How do you recommend a novel that centers on a priest accused of sexually abusing a young boy?
The first thing you don’t do is tell someone that’s what the book is about. I (Ben) quickly learned that when I tried to recommend Jennifer Haigh’s Faith to a customer at my place of employment.
Because while the book is about that, it’s a great deal more. Set in Boston in 2002 as allegations of abuse in the Catholic church were exploding, Faith is a family saga, told from the perspective of the middle sibling Sheila, whose older brother Arthur is the priest accused, and whose younger brother Mike becomes entangled in the life of the accuser. Faith is an ominous title (another reason it’s a hard sell), but Haigh is less concerned with religious belief than the kind of feeling that holds a family together — or tears it apart. In less capable hands the subject matter would be the stuff of tabloid drama. Haigh writes with delicate, precise grace, and there is never a moment in this difficult story where she veers into melodrama.
What I want to tell the customers I recommend Faith to is that you can write a beautiful, redemptive story about an ugly subject. Because Sheila did not witness the events firsthand (she is the only member of the family to have moved away from Boston, and thus has the outsider’s eye), she is left to piece together the story based on her conversations with all involved. As Haigh put it in an interview, giving Sheila the narrative was an intentional choice:
It took me a while to figure out how to tell this story. When I read account of priests who’d been accused of sexual abuse, I was struck by the difficulty of getting to the bottom of such cases. Often it comes down to one person’s word against another: only two people know for sure what happened, and sometimes the child is too traumatized to remember it clearly. As Sheila tells the story, she’s struggling to arrive at the truth, to find out whether her brother could possibly have done the things he’s accused of, to imagine what he thought and felt, to get inside his head. In a sense, it mirrors the way all novels are written. To me, writing is an exercise in empathy.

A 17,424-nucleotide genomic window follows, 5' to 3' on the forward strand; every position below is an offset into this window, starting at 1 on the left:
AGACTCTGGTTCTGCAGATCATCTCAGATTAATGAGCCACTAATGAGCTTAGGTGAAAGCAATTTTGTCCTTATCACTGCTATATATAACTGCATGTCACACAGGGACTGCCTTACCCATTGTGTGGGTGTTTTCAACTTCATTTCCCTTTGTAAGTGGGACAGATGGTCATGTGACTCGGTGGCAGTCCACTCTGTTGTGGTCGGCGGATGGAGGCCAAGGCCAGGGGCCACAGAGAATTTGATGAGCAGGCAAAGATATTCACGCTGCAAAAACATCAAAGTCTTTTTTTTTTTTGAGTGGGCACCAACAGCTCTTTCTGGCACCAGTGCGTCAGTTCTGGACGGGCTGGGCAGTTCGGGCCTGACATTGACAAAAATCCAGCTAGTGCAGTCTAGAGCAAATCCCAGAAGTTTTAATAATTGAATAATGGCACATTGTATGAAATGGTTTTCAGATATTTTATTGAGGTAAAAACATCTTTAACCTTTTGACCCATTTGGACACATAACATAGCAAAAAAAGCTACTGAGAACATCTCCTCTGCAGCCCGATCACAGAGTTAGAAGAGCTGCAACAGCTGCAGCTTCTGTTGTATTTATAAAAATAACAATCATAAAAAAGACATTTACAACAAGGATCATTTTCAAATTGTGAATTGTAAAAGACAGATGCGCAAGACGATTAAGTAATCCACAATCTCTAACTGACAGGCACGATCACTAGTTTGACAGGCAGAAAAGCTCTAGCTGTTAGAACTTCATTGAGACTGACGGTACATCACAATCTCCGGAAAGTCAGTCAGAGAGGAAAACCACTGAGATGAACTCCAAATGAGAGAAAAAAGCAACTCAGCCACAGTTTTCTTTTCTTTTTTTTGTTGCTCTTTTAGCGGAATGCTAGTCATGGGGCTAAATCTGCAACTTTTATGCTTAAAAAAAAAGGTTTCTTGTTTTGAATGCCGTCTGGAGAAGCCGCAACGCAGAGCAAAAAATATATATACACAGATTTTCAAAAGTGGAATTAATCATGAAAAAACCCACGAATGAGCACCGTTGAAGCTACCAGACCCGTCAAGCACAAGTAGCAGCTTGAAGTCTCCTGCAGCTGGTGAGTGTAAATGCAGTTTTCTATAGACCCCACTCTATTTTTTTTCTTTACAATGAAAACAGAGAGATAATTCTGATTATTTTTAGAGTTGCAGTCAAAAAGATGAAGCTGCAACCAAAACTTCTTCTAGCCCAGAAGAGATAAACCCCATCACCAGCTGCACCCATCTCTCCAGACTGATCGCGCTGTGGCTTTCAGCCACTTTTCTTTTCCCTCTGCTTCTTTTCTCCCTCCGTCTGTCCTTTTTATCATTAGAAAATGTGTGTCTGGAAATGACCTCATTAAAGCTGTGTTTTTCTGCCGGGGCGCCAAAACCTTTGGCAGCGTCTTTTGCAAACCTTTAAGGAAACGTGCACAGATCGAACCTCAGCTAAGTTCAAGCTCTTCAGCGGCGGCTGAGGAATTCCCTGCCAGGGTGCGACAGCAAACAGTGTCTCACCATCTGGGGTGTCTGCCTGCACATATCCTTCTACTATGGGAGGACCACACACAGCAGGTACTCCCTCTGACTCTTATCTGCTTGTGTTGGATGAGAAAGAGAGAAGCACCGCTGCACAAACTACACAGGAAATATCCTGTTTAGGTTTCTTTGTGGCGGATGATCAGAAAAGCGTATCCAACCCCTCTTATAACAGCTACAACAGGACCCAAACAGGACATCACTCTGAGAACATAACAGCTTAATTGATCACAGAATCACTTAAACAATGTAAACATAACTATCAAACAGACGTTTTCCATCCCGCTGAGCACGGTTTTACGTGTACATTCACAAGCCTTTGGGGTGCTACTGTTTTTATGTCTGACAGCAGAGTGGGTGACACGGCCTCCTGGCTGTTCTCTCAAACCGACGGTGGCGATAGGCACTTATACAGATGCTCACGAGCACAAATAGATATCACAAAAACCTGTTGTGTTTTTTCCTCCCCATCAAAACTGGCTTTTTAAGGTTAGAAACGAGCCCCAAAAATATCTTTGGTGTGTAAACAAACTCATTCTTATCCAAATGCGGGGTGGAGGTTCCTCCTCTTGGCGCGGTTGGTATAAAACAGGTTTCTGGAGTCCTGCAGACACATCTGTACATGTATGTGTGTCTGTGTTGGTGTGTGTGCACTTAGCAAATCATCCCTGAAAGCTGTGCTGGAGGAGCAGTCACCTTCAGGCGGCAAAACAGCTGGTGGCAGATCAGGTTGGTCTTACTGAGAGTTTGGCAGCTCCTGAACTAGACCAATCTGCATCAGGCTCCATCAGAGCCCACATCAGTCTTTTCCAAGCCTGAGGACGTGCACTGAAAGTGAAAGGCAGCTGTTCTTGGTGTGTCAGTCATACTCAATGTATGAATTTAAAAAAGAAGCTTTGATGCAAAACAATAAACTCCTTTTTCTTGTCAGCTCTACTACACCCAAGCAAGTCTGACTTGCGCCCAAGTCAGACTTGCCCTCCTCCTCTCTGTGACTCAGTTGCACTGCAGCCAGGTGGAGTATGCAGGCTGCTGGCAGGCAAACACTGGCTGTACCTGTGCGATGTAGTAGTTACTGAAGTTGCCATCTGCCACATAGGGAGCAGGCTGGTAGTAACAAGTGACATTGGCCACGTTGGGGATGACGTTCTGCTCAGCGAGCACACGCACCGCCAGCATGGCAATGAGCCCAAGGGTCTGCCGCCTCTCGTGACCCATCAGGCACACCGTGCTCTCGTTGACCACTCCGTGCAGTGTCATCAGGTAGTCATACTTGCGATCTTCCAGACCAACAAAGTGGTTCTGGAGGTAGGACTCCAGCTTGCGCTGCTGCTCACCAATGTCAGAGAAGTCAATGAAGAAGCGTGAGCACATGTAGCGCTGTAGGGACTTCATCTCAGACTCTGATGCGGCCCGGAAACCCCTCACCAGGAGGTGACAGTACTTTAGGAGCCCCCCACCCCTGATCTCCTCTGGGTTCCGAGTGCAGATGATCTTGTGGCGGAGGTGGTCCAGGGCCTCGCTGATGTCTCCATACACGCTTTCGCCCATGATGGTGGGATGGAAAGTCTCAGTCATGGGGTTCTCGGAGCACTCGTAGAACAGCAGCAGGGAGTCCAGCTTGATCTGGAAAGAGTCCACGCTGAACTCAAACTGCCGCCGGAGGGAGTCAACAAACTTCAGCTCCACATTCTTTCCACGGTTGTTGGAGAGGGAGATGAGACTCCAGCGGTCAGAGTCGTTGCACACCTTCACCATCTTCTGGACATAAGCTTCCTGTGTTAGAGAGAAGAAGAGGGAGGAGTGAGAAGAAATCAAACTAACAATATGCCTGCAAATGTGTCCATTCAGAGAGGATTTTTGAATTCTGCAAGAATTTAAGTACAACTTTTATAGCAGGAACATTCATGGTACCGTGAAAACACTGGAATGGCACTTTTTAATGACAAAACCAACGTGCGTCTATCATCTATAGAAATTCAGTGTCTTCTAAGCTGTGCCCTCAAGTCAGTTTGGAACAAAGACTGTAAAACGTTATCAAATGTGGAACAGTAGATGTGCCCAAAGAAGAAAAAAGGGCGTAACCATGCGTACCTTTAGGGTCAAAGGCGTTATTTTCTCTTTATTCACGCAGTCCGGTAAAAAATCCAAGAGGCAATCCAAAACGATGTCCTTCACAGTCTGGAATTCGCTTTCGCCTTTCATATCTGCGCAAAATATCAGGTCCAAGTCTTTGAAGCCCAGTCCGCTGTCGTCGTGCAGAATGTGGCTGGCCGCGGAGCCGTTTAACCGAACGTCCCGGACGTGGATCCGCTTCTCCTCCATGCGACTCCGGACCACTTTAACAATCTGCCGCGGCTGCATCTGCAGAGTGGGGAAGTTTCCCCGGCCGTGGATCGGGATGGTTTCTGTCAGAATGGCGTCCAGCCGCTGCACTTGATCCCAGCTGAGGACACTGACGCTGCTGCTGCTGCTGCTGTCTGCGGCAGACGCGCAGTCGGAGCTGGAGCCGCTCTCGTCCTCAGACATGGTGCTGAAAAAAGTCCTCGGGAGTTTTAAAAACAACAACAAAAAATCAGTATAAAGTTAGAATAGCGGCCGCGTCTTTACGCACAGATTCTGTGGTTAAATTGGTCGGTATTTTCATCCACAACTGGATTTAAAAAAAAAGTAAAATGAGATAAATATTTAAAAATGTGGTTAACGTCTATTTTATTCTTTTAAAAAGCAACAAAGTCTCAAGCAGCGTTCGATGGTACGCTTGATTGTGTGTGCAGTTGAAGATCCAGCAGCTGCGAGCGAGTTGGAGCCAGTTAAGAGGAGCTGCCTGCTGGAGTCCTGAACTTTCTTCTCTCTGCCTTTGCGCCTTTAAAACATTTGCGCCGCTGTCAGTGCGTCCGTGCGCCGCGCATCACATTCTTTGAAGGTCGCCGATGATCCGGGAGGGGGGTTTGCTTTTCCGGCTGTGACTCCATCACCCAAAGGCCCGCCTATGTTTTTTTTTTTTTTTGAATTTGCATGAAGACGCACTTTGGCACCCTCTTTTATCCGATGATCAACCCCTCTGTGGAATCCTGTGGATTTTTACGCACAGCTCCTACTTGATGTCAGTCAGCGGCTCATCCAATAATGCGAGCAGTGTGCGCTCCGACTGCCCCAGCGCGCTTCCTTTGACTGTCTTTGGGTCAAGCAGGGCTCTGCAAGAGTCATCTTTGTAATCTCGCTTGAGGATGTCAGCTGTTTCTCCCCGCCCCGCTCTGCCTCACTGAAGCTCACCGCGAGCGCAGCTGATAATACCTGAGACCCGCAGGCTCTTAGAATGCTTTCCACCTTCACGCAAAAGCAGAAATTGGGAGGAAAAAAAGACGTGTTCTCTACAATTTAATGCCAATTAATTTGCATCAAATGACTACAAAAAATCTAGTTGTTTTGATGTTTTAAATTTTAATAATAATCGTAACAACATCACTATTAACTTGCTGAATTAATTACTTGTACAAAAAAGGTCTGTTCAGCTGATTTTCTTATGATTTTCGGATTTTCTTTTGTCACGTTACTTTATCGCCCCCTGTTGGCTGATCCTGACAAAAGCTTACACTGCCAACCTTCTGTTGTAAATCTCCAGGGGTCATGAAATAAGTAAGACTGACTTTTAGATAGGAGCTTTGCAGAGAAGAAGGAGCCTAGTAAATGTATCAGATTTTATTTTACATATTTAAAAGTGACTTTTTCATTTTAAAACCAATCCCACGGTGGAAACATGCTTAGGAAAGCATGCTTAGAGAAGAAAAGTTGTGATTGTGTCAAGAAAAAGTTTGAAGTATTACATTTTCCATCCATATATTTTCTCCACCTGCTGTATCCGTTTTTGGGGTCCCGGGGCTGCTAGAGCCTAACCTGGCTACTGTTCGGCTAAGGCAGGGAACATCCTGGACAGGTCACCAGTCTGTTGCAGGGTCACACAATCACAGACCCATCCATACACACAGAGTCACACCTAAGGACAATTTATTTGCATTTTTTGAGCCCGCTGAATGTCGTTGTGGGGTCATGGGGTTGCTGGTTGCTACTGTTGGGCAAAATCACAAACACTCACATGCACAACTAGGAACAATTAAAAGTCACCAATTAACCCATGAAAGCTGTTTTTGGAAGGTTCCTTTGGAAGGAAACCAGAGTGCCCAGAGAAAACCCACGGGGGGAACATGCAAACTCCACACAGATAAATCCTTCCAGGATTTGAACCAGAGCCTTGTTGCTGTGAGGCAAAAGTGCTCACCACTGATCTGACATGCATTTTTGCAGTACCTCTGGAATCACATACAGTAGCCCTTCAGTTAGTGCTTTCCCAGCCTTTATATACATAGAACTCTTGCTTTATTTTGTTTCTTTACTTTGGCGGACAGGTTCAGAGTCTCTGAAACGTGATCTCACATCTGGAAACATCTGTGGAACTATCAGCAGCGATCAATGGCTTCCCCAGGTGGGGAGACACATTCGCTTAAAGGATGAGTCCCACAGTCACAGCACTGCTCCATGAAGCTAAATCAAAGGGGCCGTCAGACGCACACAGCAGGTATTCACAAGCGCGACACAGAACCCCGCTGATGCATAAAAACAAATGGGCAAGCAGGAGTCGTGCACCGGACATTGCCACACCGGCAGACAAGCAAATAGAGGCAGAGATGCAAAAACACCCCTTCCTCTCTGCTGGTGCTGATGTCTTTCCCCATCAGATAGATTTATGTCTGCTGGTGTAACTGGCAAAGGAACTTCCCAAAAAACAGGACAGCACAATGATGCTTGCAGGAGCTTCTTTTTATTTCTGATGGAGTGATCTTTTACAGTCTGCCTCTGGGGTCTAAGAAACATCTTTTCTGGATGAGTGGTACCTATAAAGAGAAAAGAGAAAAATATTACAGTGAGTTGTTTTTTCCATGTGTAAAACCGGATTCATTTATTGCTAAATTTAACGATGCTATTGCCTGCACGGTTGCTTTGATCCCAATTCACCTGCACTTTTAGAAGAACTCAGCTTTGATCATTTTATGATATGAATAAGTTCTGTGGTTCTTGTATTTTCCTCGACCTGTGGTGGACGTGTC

Like Sheila, Haigh was raised Catholic, and Sheila’s crisis of faith (though she long ago lost her own) feels authentic and lived in.
There are numerous twists in store, and Haigh gives the reader a satisfying resolution that feels both plausible and shocking. So despite the ample reasons you may feel you have to steer clear of this book, I’ll suggest simply that you do what I did: Pick it up and read the first nine pages. It’s an unusual place to begin, but Haigh knows what she’s doing. If you’re not pulled gently into the story by that point, go ahead and set it aside. No harm done. My guess is you’ll keep going, and find the trip, though bumpy, is more than worthwhile.